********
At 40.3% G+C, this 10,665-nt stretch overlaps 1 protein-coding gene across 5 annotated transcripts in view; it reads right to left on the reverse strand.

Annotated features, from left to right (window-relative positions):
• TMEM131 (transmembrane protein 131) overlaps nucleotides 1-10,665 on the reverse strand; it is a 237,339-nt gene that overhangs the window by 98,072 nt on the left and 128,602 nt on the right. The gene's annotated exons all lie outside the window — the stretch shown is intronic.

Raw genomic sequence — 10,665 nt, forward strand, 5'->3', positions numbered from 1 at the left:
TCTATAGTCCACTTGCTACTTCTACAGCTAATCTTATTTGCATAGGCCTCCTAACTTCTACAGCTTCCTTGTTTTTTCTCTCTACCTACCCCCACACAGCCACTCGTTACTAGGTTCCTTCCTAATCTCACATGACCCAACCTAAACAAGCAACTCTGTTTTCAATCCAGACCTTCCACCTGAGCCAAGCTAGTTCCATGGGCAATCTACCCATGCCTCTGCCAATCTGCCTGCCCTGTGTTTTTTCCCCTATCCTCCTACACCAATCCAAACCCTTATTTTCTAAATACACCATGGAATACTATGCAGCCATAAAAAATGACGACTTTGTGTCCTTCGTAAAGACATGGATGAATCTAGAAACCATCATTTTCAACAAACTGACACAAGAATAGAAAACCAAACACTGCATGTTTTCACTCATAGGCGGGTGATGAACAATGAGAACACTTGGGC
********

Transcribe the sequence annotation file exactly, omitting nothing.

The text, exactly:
At 40.3% G+C, this 10,665-nt stretch overlaps 1 protein-coding gene across 5 annotated transcripts in view; it reads right to left on the reverse strand.

Annotated features, from left to right (window-relative positions):
• TMEM131 (transmembrane protein 131) overlaps nucleotides 1-10,665 on the reverse strand; it is a 237,339-nt gene that overhangs the window by 98,072 nt on the left and 128,602 nt on the right. The gene's annotated exons all lie outside the window — the stretch shown is intronic.

Raw genomic sequence — 10,665 nt, forward strand, 5'->3', positions numbered from 1 at the left:
TCTATAGTCCACTTGCTACTTCTACAGCTAATCTTATTTGCATAGGCCTCCTAACTTCTACAGCTTCCTTGTTTTTTCTCTCTACCTACCCCCACACAGCCACTCGTTACTAGGTTCCTTCCTAATCTCACATGACCCAACCTAAACAAGCAACTCTGTTTTCAATCCAGACCTTCCACCTGAGCCAAGCTAGTTCCATGGGCAATCTACCCATGCCTCTGCCAATCTGCCTGCCCTGTGTTTTTTCCCCTATCCTCCTACACCAATCCAAACCCTTATTTTCTAAATACACCATGGAATACTATGCAGCCATAAAAAATGACGACTTTGTGTCCTTCGTAAAGACATGGATGAATCTAGAAACCATCATTTTCAACAAACTGACACAAGAATAGAAAACCAAACACTGCATGTTTTCACTCATAGGCGGGTGATGAACAATGAGAACACTTGGGC